When Jeffrey Met Thelma

A Vogue foodie takes on an East Texas mess o' meat

Thelma returns and sets some barbecue down in front of the skeptical gastronome. After a few bites, the movement of his eyebrows indicates that he is having an epiphany. I try to steal a piece of beef off his plate to see what sort of jubilee is taking place in his mouth, but he nearly stabs me with the plastic fork. Finally, he passes me a little bite. I smile from ear to ear as I chew it: Thelma is having a good day.

The ribs on the two-meat plate are also excellent, but you can get good ribs in many parts of the country. Thelma's wet and winsome extra-smoky brisket is something else altogether.

"This gives me a new perspective on brisket," Steingarten says reverentially, still clad in his blazer and regarding the shrinking pile of beef with something approaching awe. "Now I see what people in Texas have been talking about for all these years. I've had only 40 or 50 briskets in my entire lifetime, but Thelma's is on an entirely different level." He is also impressed with the crisp, greaseless catfish, and he takes an instant liking to mashed potato salad, which he has never eaten before.

Thelma's barbecue brisket eats better than any in the city. How she gets it so soft is a head-scratcher.
Deron Neblett
Thelma's barbecue brisket eats better than any in the city. How she gets it so soft is a head-scratcher.

Location Info


Thelma's Bar-B-Que

3755 Southmore
Houston, TX 77004

Category: Restaurant > Barbecue

Region: Third Ward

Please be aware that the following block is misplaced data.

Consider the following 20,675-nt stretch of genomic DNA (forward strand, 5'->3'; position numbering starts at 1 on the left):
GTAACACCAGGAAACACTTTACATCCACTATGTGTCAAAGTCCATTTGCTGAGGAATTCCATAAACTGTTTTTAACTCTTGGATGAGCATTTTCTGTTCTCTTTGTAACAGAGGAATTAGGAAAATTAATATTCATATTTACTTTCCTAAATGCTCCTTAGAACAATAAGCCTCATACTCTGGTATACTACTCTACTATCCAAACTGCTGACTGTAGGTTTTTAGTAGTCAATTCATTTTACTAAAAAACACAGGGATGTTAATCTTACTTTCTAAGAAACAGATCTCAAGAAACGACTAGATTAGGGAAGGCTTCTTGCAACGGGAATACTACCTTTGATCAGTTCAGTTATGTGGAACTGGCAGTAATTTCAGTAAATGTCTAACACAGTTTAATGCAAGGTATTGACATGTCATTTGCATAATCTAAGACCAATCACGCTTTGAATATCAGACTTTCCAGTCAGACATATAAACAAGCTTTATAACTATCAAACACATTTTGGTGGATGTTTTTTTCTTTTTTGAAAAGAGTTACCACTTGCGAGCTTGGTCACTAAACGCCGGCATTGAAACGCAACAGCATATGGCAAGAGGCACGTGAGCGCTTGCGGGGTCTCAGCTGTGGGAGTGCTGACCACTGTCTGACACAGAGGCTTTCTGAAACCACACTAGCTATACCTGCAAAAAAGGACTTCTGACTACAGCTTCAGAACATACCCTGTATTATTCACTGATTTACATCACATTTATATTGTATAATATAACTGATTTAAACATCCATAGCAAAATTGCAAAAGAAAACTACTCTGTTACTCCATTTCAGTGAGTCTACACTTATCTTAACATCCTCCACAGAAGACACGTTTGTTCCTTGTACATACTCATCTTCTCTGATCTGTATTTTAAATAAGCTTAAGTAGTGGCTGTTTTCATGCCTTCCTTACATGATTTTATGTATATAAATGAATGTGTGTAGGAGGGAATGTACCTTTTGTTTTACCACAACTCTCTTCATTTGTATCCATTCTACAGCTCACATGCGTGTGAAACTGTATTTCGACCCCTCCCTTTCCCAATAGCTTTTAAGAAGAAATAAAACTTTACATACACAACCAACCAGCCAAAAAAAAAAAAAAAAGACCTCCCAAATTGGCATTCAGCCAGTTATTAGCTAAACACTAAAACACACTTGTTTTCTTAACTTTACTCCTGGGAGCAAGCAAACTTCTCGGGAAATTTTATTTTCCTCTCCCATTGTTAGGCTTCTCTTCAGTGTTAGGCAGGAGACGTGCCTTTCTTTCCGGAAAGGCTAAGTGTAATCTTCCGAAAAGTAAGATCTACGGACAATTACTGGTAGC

713-228-2262. Hours: Monday through Thursday, 11 a.m. to 7 p.m.; Friday and Saturday, 11 a.m. to 9 p.m.

One-meat plate: $6.75
Two-meat plate: $7.50
Hamburger: $3.50
Catfish: $4
Pie (Friday only): $2.50

1020 Live Oak

After a quick sampling of the barbecue here, I figured we would visit several other Houston restaurants. But as much as I try to hurry Steingarten up, he won't budge. Evidently, once the New Yorker has empirically ascertained that a given foodstuff is of exceptional quality, he unleashes a wildman's appetite. He grunts contentedly as he eats, and I sit back to watch the soap opera. Might as well relax -- nothing is going to separate him from that Styrofoam plate heaped high with Thelma's brisket.

On SFA's Central Texas barbecue tour, Steingarten will see all the celebrated places: the meat markets that appear in the barbecue guides, the smoky temples from the magazine stories and the quirky haunts that make Jane and Michael Stern's books. But Thelma's supplies a heartwarming illustration of the true beauty of Texas barbecue: In the Lone Star State, you might find the best smoked meat you've ever tasted under a shade tree by the side of the road, at a Baptist church supper or in a ramshackle little joint nobody has ever heard of smack-dab in the middle of the city.

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